U.S. Rep. Chris Stewart, a Utah Republican, has introduced a similar bill in the House, the Fairness for All Act, supported by such entities as the Council for Christian Colleges and Universities and The Church of Jesus Christ of Latter-day Saints. Romney says he would consider it if it reaches the Senate, but it is staunchly opposed by LGBTQ activists and congressional Democrats, who view the religious exemptions as too broad.

“That bill is unacceptable because it creates two tiers of civil rights protections and sanctions discrimination against LGBTQ people in homeless shelters and foster care agencies,” David said.

Jennifer Pizer, director of law and policy for the LGBTQ rights organization Lambda Legal, said she expects “intense conversation and negotiation” in the Senate over the different approaches of the Equality Act and the Fairness for All Act.

For many religious leaders, the Equality Act’s codification of civil rights protections for transgender people is of particular concern.

The act “denies the biblical truth that people were created in two, distinct God-given genders,” wrote Ryan Fullerton, pastor of Immanuel Baptist Church in Louisville, Kentucky, in a commentary last week. If it passes, he said, “our God will be offended by this great evil.”

The Catholic bishops conference, for its part, said in a statement that the bill “codifies the new ideology of ‘gender’ in federal law, dismissing sexual difference and falsely presenting ‘gender’ as only a social construct.”

The bishops also contend it would require Catholic health care workers to support treatments and procedures associated with gender transition even if that went against their beliefs.

Some Catholic activists were dismayed by the bishops’ statement.

“I found it shockingly harsh and not at all in keeping with what Jesus and the Gospels are about,” said Sister Simone Campbell, executive director of NETWORK Lobby for Catholic Social Justice. “It is the antithesis of the teaching of Pope Francis, who says we should ground our policies in the experience of those at the margins of society.”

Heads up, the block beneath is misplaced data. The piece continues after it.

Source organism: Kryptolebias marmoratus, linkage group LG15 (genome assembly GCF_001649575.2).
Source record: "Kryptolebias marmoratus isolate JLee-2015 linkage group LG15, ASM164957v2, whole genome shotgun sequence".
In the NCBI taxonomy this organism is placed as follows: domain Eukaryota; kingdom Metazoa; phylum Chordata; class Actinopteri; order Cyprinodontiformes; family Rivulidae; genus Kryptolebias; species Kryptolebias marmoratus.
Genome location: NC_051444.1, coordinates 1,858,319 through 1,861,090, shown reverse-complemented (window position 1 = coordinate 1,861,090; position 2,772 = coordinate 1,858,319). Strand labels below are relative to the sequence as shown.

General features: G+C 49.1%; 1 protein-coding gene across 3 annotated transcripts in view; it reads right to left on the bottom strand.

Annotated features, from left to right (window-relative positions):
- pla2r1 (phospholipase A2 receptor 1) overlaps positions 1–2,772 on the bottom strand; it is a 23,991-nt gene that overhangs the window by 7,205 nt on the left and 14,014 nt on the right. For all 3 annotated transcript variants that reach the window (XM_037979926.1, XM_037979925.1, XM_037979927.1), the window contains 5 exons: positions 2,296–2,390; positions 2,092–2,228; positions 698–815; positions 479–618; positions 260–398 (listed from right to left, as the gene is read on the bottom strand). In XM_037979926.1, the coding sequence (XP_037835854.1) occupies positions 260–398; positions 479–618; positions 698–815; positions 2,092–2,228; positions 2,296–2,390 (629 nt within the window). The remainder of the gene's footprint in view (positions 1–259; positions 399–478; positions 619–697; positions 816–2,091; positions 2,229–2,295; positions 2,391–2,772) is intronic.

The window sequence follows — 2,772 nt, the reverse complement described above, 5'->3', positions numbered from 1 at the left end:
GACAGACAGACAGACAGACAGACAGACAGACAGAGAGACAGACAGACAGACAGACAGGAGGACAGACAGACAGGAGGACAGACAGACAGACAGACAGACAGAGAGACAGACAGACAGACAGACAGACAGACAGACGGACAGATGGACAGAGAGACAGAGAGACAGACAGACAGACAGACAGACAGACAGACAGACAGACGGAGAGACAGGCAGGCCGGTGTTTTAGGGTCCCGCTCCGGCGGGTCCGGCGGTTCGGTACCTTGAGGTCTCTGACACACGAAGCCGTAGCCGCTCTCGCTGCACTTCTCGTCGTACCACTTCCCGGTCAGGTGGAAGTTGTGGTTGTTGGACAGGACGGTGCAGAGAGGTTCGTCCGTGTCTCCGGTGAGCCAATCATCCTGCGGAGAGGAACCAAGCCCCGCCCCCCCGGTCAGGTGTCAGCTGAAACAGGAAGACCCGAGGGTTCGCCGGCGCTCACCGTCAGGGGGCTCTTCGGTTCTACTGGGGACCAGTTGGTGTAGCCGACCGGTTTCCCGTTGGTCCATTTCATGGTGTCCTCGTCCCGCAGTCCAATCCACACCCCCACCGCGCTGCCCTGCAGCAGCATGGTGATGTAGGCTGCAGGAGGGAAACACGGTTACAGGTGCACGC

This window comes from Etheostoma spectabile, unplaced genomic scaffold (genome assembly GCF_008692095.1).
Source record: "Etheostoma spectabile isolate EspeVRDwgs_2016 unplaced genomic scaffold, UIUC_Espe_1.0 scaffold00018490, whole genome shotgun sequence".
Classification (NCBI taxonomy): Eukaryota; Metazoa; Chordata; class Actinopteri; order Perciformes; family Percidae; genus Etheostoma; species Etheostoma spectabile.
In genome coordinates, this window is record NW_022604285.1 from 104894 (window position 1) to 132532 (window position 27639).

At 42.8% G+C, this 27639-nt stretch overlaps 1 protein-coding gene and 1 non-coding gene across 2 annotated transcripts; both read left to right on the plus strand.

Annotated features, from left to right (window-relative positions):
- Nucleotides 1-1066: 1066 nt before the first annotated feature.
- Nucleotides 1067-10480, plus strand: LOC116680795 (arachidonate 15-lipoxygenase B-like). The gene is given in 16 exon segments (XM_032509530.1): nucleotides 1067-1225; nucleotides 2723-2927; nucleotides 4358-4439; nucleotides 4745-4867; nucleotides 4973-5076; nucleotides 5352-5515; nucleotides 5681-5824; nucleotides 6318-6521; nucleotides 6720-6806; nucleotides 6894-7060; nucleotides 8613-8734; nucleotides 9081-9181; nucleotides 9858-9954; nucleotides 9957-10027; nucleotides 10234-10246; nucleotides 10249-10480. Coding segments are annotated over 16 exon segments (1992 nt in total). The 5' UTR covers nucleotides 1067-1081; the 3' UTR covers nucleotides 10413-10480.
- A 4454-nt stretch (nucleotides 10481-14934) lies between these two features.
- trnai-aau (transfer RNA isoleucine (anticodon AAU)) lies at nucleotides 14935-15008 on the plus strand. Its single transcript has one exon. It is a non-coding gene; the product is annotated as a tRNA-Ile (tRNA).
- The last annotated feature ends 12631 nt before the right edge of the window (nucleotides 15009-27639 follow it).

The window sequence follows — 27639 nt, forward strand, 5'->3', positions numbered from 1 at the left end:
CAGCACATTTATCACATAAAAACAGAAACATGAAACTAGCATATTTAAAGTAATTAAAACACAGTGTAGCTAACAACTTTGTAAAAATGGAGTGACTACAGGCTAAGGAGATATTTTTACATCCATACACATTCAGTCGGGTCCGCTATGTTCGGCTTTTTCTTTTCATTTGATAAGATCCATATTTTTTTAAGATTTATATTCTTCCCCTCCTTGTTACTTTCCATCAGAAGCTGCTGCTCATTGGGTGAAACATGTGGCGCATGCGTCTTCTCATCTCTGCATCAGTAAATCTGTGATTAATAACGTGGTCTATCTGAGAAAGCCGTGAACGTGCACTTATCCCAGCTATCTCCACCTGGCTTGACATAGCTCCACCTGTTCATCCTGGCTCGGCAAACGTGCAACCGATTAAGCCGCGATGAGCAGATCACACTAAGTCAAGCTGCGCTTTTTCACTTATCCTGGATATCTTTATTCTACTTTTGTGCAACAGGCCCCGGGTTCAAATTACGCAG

The Rev. James Martin, a Jesuit priest who advocates for greater LGBTQ inclusion in the church, said he accepts the need for some religious exemptions.

“But the problem is that if every effort to prevent LGBTQ discrimination is opposed by the Catholic Church because it supposedly ‘redefines gender,’ then no efforts will be supported whatsoever,” Martin said. “The question the church must ask itself is: When will we stand up against the real-life discrimination — the violence, harassment and bullying — that LGBTQ people encounter?”

Some Catholics also worry that by prohibiting discrimination based on sex, the Equality Act could compel doctors and hospitals to provide abortions even if they oppose the procedure.

“I can speak from professional experience as a bioethicist that religious conscience protections are not high in the list of priorities for most of those who have power in medicine,” Charles Camosy, a professor of theological and social ethics at Fordham University, said via email.